I found a half dozen or so candidates, and picked a Spanish restaurant with great reviews called Andaluca, because I thought it would be fun to find out what a Spanish breakfast was like. I clicked on the Directions button, which opened Google Maps and showed me how to get there. Really cool.

Like so many of the coolest iPhone apps (TripIt, Layar and Foursquare), Yelp really shows its value when you don’t know where you are or what’s good.

The restaurant turned out to be small and elegant, with a nice wait staff. And a breakfast menu exactly like the one in my hotel. What Yelp hadn’t told me was that it actually is a hotel restaurant itself, so it’s Spanish at night and generic ‘Mercan in the morning. I had a chicken sausage hash with poached eggs. Tasty, but I doubt that’s what they were eating in Madrid that morning.

I won’t blame that on Yelp, though. But I did go in and leave a quick tip on Andaluca’s Yelp page that said, “Nothing Spanish about the breakfast menu.”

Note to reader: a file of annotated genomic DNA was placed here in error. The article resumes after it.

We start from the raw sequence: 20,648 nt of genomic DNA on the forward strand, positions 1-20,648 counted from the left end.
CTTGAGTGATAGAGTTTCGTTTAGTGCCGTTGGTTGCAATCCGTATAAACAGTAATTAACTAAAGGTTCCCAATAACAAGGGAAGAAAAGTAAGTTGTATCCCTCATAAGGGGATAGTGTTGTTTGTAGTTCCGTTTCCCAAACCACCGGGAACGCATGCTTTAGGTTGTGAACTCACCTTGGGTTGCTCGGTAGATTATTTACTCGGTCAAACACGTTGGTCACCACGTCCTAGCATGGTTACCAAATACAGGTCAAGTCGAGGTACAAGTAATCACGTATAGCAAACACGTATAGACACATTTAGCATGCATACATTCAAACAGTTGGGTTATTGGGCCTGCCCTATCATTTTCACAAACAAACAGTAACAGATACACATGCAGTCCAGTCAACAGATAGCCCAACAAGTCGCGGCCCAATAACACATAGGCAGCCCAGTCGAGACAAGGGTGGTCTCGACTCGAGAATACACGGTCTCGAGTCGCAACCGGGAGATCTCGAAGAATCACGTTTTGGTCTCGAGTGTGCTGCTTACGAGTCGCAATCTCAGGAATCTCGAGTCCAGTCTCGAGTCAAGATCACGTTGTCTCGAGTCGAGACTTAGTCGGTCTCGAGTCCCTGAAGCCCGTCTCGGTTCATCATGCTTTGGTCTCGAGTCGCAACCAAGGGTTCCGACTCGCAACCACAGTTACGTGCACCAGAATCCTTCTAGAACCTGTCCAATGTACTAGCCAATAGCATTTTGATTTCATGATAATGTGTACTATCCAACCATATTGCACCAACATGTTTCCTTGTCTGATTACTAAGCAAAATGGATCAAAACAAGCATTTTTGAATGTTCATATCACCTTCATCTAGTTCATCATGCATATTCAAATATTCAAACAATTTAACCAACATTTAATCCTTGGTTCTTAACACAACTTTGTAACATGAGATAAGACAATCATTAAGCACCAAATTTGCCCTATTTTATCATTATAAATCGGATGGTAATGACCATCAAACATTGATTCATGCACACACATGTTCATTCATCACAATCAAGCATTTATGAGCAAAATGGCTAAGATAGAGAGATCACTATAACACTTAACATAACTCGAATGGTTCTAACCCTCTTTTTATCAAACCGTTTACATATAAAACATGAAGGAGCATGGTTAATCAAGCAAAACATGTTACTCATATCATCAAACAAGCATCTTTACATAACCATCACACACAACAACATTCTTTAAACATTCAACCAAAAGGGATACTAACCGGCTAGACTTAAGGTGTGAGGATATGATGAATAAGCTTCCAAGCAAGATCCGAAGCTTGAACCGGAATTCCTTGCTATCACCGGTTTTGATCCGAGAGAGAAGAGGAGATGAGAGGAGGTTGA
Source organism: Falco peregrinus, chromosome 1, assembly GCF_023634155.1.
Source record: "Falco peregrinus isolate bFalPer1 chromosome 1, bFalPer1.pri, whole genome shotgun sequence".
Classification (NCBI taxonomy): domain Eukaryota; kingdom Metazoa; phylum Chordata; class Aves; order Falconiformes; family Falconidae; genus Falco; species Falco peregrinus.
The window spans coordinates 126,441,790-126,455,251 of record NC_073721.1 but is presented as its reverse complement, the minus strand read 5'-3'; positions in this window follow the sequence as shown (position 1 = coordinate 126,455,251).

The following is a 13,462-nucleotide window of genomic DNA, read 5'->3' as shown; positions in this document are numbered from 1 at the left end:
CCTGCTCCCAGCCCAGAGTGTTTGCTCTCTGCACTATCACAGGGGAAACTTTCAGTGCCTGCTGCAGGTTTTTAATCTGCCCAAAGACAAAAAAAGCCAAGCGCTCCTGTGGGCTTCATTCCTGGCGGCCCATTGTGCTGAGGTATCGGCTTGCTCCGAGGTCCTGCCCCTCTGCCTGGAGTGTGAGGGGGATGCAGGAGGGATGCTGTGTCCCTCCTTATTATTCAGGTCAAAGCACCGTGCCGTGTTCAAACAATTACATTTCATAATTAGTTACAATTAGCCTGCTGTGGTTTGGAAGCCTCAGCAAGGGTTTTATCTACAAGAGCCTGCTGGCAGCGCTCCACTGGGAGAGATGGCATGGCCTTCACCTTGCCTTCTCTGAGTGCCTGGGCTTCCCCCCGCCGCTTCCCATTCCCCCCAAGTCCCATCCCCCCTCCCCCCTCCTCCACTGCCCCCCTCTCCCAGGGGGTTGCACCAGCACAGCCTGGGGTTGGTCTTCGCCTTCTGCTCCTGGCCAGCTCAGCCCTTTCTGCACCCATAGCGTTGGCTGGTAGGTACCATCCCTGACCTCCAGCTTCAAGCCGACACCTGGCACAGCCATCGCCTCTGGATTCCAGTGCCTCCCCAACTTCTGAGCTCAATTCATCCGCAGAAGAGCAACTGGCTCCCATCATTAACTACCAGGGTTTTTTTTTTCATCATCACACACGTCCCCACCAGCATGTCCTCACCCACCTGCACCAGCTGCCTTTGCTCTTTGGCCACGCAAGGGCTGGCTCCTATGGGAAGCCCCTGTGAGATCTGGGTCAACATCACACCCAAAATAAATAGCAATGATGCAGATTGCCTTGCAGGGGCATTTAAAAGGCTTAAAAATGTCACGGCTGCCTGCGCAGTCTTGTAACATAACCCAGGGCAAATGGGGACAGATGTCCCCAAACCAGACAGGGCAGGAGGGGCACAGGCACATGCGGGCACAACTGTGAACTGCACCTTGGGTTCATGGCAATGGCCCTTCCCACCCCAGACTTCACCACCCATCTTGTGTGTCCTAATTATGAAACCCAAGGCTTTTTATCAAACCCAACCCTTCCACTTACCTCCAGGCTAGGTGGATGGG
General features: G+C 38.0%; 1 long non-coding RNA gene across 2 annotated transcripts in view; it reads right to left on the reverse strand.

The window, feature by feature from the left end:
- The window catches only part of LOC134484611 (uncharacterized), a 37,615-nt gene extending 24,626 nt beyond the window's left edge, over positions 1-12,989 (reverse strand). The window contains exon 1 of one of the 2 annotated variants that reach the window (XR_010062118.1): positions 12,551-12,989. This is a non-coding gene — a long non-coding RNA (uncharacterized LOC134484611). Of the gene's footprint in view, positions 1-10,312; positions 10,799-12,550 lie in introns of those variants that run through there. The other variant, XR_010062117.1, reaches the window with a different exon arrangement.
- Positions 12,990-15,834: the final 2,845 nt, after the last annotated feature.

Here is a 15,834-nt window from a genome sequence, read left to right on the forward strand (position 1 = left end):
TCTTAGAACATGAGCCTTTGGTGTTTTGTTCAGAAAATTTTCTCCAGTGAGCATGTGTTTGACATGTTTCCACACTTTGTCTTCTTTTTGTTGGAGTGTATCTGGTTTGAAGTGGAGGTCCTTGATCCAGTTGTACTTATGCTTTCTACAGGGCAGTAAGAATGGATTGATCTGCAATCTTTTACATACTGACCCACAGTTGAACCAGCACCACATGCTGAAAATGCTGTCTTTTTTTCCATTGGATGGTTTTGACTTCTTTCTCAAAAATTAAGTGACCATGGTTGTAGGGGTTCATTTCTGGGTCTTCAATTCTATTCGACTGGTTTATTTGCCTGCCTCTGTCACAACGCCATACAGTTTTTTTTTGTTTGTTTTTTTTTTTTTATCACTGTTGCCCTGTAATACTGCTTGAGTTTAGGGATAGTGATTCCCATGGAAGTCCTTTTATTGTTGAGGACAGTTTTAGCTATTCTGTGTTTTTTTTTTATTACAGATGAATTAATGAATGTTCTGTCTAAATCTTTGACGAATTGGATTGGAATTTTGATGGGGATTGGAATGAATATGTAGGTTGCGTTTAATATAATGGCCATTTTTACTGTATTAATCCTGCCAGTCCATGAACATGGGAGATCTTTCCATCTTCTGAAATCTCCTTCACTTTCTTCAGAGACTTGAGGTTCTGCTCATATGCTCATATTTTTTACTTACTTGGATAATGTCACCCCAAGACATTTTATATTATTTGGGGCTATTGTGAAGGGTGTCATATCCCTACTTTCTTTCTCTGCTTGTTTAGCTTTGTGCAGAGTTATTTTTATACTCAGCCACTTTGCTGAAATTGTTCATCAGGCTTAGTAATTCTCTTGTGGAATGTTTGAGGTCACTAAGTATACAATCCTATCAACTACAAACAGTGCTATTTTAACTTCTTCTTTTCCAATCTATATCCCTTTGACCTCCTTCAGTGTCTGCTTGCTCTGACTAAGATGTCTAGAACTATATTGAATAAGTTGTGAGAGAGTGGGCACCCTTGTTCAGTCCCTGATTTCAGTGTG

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I think Posterous is a great platform, and a really simple and flexible way to start (or reinvigorate) a blog. I started using it because it lets you post by email, and tell it where you want your text and photos to go. So if I take a picture of The Boy and want to put it on Facebook and Flickr, I email it to facebook+flickr@posterous.com. Posterous knows my email address and thus knows how to find my particular Posterous site.

Here’s the only thing I don’t like: If I post a photo via Posterous to my (this) blog, the photo doesn’t live here, it lives at Posterous and links from here to there. Now I wish the Posterous folks a long and prosperous career, and from what I’ve seen (and the support I’ve gotten when asking questions) they deserve it.

But if they go away, I don’t want my photos to go with them. Even if they don’t go away, I want control of my own photos. I’ve had a blog on Typepad since 2003 and the only reason I’m still paying the $8.95 a month is because all my images are there. I don’t want that to happen again.

So here’s what I want. I want to be able to use this blog just like Posterous. I want to be able to post a photo or text via email and/or a Web and iPhone app and tell it where I want it to go: blog, Facebook, Twitter, Flickr, or some combination of the above.